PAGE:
Saturday, 7 June 2008
Just back from a week's holiday in Sardinia. Relaxing.
Myself and the missus took drive into the mountains to check out the mural art in Orgosolo.
Orgosolo is a small rural village in the mountains in the islands interior. From a distance it looks like every other sun-baked italian hill town. As you approach the town you see the "Hungry Landowner of Orgosolo" a haunting image painted on rocks which brought to mind Titan's "Saturn devouring his son".
There are hundreds of murals all around the small town. Is that Robert Burns below?
It's really inspiring, the murals were initially painted by local schoolchildren in the '70's. The first murals were actually posters stuck up throughout the town.
Early themes covered the commemoration of resistance from World War II but also local issues such as the controversial proposal of a National Park in Gennargentu which would have displaced traditional shepherding in the area.
The Shepherd is a totemic figure in Sardinian culture and is a recurring motif in many of the murals.
Other themes cover the traditional obsessions of the Italian Left over the last 30 years, the war in Vietnam, industrial dispute, workers rights, political corruption, fascism and violence among the police.
The majority of murals have been painted by Francesco Del Casino and Pasquale Buesca with help and input from local children and citizens of Orgosolo. There is a real sense of vibrancy in the murals, contemporary subjects include the attack on the World Trade Centre, Gaza, the war in Iraq as well as global poverty, AIDS, debt and profiteering.
The style isn't particularly sophisticated, Picasso and Miro seem the overwhelming influences with Guernica being the obvious and repeated touchstone. But other influences seem to intervene, TV news and even Banksy references crop up in some of the more recent murals.
It was a great trip and the variety of murals was mind boggling for somewhere so small. Street art, whether murals or graffiti, is predominantly seen as an urban art form and it was captivating to see this kind of work in an unexpected context. There's one mural outside the town where two people are pictured in an embrace under bushes. It's a touching and magical piece of work, largely because it represents an intimacy and romance that is unexpected in a form that's ostensibly propagandist.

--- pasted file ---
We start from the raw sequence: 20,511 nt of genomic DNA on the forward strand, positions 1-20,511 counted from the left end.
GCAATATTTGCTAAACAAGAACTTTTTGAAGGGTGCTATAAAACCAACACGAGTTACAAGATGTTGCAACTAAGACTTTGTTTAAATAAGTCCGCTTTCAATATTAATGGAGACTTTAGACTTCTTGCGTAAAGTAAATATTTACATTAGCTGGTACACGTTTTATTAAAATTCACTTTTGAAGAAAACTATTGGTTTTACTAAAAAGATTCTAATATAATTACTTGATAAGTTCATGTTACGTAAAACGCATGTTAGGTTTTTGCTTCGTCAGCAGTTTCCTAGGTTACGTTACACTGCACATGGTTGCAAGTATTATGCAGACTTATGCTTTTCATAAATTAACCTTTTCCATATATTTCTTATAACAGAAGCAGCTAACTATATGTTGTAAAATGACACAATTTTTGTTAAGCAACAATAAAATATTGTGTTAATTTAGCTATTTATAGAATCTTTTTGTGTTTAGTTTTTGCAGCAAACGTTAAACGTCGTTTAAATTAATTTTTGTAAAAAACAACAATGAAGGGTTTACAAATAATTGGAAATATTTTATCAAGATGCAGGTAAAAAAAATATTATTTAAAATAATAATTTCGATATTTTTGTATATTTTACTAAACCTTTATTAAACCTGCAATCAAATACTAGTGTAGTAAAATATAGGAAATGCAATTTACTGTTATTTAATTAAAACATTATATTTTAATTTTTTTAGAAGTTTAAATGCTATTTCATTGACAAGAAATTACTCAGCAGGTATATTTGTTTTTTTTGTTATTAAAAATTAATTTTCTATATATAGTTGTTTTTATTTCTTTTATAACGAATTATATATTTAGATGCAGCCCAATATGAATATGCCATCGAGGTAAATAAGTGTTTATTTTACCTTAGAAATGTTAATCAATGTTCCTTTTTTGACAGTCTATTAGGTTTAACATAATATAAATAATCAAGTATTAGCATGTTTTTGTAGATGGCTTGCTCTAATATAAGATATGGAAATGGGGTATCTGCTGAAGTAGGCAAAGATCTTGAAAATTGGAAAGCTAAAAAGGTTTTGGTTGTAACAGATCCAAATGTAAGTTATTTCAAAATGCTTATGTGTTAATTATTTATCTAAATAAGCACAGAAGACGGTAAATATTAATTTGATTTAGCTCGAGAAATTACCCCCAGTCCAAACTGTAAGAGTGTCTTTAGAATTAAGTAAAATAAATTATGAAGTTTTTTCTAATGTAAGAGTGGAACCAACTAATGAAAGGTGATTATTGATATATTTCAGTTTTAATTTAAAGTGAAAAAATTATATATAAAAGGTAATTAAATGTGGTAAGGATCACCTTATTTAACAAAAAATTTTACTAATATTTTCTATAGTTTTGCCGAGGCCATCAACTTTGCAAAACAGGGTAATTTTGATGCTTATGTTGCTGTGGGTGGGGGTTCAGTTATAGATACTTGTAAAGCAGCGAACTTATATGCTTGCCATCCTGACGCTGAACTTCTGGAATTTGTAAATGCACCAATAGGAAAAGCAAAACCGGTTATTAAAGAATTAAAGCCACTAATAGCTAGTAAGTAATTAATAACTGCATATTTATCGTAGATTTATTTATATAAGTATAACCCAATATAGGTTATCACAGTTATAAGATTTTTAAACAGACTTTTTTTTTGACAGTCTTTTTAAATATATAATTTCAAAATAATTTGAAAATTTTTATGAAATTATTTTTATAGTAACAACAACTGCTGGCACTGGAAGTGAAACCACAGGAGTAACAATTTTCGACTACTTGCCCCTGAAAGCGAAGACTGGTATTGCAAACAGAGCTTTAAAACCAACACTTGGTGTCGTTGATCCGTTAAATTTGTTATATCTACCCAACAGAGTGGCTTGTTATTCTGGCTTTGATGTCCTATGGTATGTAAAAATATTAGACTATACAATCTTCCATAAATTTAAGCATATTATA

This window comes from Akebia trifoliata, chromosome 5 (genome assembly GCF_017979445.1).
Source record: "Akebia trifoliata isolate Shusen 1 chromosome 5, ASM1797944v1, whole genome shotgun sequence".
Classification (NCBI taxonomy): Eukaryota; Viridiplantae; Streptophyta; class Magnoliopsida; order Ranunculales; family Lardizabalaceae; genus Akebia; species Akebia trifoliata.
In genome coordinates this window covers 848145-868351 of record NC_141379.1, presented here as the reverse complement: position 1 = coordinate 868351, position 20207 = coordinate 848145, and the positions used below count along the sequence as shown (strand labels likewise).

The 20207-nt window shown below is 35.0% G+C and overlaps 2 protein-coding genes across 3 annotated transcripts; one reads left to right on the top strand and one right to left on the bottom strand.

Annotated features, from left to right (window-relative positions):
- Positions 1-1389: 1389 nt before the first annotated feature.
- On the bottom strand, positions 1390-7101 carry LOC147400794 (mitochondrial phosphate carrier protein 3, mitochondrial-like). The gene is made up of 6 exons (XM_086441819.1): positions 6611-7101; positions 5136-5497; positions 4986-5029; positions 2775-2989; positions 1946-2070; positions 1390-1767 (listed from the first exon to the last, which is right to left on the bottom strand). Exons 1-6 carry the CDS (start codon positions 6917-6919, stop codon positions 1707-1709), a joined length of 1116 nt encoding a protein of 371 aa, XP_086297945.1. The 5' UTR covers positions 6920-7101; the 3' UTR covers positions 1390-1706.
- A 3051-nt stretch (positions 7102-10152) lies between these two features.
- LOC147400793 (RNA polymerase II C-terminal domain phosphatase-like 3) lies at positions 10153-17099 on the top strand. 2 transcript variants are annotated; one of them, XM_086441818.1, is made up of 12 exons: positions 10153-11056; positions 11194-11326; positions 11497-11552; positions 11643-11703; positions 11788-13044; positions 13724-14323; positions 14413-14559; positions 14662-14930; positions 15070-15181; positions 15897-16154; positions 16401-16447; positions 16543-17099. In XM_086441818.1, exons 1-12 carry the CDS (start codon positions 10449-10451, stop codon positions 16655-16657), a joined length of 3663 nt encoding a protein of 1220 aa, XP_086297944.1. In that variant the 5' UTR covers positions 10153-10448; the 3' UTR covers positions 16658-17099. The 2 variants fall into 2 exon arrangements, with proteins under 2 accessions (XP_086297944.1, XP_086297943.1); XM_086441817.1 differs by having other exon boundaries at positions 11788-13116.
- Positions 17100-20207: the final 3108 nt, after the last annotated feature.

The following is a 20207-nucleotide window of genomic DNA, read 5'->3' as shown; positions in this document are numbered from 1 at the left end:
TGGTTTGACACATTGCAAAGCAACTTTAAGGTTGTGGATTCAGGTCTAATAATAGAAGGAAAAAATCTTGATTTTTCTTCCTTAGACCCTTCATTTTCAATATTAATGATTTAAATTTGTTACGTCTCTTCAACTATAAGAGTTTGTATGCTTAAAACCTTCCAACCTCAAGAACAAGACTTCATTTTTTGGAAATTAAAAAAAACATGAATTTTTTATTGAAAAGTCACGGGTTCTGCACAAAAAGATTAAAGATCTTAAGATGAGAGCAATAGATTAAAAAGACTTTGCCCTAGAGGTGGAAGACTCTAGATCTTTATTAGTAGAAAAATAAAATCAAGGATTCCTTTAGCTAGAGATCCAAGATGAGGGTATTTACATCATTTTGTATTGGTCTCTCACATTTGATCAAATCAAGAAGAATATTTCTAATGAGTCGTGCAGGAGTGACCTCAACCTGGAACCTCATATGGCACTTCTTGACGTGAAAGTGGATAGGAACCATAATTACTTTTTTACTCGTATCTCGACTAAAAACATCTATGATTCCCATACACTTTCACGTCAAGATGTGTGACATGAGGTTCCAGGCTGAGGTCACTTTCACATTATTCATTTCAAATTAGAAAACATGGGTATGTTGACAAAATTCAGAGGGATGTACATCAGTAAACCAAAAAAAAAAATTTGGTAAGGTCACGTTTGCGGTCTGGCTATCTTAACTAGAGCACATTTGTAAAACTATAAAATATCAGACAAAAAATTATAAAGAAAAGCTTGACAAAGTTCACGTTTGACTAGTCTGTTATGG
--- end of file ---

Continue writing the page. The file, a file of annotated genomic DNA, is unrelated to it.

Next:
Politically many might find the earnest declamations a bit naive but it's a geniunely engaging piece of folk art with a genuine sense of community and moral authority than an awful lot of bland impenetrable contemporary public art in more urban surroundings.
Orgosolo reminded me a little of Stokes Croft in Bristol in a way. The two environments couldn't be more different but the direct intervention of local people in forging an independent creative environment that reflects the world as it appears to them is something that's inspiring.
Sardinia itself is a really wonderful place. We stayed near Bosa in the west of the island. Ate our own body weight in superb seafood and just hung about. There was an amazing barbeque in the place we were staying so we had some great steaks and sausage! Yum!
Explored some Nuraghe and churches and sat on the beach (in my case hiding under rocks with things tied around my head reading and listening to tunes!). Read John McGahern's amazing "That they may face the rising sun" which is an absolutely stunning meditation on community, age, farming, love and the passage of time. The description of agricultural life in Leitrim amongst my grandfather's generation provided a neat echo of the serene agricultural rhythms of an island that hasn't yet lost its sense of the pulse of the seasons.